DIY Square Ceiling Medallion

After making a custom wall sconce for the kitchen, it was time to tackle the ceiling. When I removed the light above the island I learned the hole and circuit box wasn’t centered and there were a lot of screw holes to patch. Nothing is ever easy is it?

I thought I’d build some type of box attached to the stud to cover everything up. Then the light fixture’s mount would attach to the box. It turns out this is actually a thing, called a ceiling medallion.

At its most basic, a ceiling medallion is a decorative element that dresses-up and enhances the area around the ceiling canopy, where the wiring for a chandelier or other fixture enters the ceiling junction box.

Lamps Plus

A quick Google image search shows some examples.

I didn’t have time to wait for an online order to arrive, so I came up with a plan to make my own. It’s purpose would be functional, but I’d add a bit of design. It would be square to cover the holes in my ceiling and match the shape of my light fixture’s mount.

I cut two pieces of plywood. Then I made a bunch of layout marks for the stud, center of the light, section overlaps, etc. I also cut out areas for wiring. Next I drilled holes for lag screws to mount to the ceiling (and recesses in the back of the smaller piece for the heads of those lag screws and washers) and for screws to attach the two pieces together. I also determined where the mounting bracket would go.

After that I cut a bunch of strips of scrap wood for the outside trim with mitred corners and then glued and pin nailed the pieces to the plywood layers. I used wood filler on any holes and caulked the seams.

Then I did a rough sanding, applied a coat of primer, and attached to the ceiling. With four lag screws and washers holding it to the ceiling and 8 screws attaching the two layers, this thing won’t be coming down!

I caulked the seams at the ceiling and between the two layers. I also used wood filler on the four screw holes that would be seen. Some light sanding, another coat of primer, and then I painted when I did the ceiling. The final step was installing the new light.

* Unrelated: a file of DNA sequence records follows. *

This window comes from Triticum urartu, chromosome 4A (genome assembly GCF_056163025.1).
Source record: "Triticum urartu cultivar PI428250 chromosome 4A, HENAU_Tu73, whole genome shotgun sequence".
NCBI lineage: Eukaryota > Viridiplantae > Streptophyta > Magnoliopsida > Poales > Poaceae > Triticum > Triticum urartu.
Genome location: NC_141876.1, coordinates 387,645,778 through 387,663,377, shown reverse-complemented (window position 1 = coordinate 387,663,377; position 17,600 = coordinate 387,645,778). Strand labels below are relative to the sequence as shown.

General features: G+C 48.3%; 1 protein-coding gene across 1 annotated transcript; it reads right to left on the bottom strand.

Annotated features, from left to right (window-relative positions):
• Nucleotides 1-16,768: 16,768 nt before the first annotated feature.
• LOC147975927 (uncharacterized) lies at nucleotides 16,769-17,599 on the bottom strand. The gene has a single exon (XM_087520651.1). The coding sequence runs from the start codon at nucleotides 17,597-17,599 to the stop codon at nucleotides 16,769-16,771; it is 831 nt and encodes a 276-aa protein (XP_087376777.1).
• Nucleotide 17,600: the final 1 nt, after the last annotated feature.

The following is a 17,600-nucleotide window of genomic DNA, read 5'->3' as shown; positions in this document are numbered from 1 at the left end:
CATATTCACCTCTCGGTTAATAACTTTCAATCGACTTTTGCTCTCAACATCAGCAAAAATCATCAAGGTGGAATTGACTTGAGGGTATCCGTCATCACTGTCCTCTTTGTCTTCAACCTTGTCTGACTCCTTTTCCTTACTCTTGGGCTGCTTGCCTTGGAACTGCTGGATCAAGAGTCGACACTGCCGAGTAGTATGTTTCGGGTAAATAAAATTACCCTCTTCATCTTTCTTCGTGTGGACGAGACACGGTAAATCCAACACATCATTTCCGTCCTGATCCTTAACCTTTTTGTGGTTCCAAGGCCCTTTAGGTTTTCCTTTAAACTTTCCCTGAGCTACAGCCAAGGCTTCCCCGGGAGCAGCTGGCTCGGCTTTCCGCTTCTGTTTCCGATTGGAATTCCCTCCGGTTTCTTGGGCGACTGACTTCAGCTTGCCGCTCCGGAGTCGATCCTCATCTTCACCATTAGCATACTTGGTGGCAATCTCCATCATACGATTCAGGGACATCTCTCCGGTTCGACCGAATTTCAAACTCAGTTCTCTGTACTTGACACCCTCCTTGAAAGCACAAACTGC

We also replaced the dining table light and have a replacement of the same style for above the sink, but I need to fix the lower ceiling area there and paint first. The 60 watt bulbs that came with these lights were not bright enough and had too much of an amber tint (original bulbs in the picture above). I bought 100W equivalent LED bulbs, which are much better. Note that the walls will be getting painted.

For comparison here are the old lights.

8x8x8 LED Cube

My last HackerBox, #0030: Lightforms, came with an 8x8x8 LED cube kit. I started building it in May, when I assembled the PCB and made a jig for assembling the grids.

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8×8 jig

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I got busy over the summer and the thought of soldering 512 LEDs didn’t excite me. After catching up on all of my other kits, it was finally time to dive back in.

I thought I took some video of assembling the board, but I must have deleted it. So I didn’t bother with any video while assembling the grids either. The repetition would have been quite boring. I thought I’d do a gallery with captions for a change.

While assembling the 8×8 grids I settled on a pretty good system, so I recorded myself doing a couple of rows to show my method.

This is definitely my longest electronics kit in terms of hours spent and it had so much repetition. Pretty cool result. Here is someone’s demo showing what can be done with the cube.

I’ll need to upgrade the firmware so I can program the board with my own animations.

Shop Lighting

The lights in my basement were pretty bad. If you’ve watched any of the videos I’ve done in the workshop you’ve probably noticed. The area pictured below was lit by 2 light bulbs.

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Time to fix this so I ordered two sets of 4 LED lights off Amazon. At $20/light I didn’t expect much in terms of quality, but the reviews were solid. They are made with really cheap materials, but function fine. I put 3 of the new lights in this area. Incredible difference!

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Each light has a plug instead of wiring and the cord has a switch built-in, which is really nice. I won’t be stuck with my lighting placements if I change my mind and it’s easy to turn individual lights on and off as needed.

The other area of the shop was almost as bad, with some dark corners. It was lit with 3 of the typical tube lights you find in drop ceilings. Here are before pictures…

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I wanted to remove the drop ceiling while I was at it so I’d get back about 8 inches of vertical space. I made a time-lapse of this part of the project. Over 6 hours of video at 80x speed to get it down to 5 minutes.

I used the other 5 LED lights in this larger area. When I showed pictures to my buddy he said, “Looks like you painted but it’s only lights.” He’s right! I’m really happy with the results.

I’ve already ordered another batch of lights for the laundry room and bathroom, though I’ll be keeping the ceiling in those locations.

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